jleonard at uwo.ca
Mon Jul 25 20:47:42 EDT 2011
Richard Strier writes:
>I think that Emily Speller's post is very well taken.
> "Unlibidinous" is a problem. And, much as I hate to disagree with John
> I think that she is right that it cannot be so easily disposed of. "The
> Sons of
> God" must, indeed, be the (unfallen) angels, but "those hearts" pretty
> much has
> to include, or directly refer to, Raphael and Adam (perhaps also Eve, . .
There are two issues here: 1) Is it the case that "those hearts" "has to
include" Adam and "perhaps also Eve"? and 2) can the word "libidinous" be
rescued for innocence?
I shall concentrate on 1. Let's quote the lines again:
Deserving Paradise! If ever, then,
Then had the sons of God excuse to have been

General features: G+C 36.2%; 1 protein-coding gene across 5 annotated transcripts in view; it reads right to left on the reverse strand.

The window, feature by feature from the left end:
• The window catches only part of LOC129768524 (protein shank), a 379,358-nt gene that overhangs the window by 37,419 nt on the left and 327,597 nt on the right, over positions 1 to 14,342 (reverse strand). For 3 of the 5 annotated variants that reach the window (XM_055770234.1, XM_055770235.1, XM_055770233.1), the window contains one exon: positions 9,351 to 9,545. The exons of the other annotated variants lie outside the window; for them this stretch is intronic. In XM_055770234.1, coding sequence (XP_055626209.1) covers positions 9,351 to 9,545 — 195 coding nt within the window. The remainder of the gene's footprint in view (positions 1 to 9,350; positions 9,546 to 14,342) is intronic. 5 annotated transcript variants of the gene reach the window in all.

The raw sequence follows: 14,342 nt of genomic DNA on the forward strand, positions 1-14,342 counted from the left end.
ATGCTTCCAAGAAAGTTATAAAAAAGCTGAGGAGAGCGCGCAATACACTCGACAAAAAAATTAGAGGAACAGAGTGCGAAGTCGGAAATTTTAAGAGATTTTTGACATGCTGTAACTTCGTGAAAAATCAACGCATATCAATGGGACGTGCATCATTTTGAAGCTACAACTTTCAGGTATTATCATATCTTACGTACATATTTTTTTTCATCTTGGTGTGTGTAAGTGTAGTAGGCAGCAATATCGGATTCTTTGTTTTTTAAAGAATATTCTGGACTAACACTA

Enamoured at that sight; but in those hearts
Love unlibidinous reigned, nor jealousy
Was understood, the injured lover's hell.
"Those hearts" follows so closely upon "sons of God" (with its clear
allusion to Genesis 6) that I stand by my claim that the reference is to the
angels. I admit that Milton does not say that A and E are "libidinous," but
he does not say that they are unlibidinous either. Critics who deny
prelapsarian lovemaking invariably make the leap and assume that Adam and
Eve are "unlibidinous." I agree with Emily's point that it matters how we
understand "libidinous" (is it another case of Milton purging fallen
language as he does with "wanton"?); but I still think that "those hearts"
are those of the angels.
More information about the Milton-L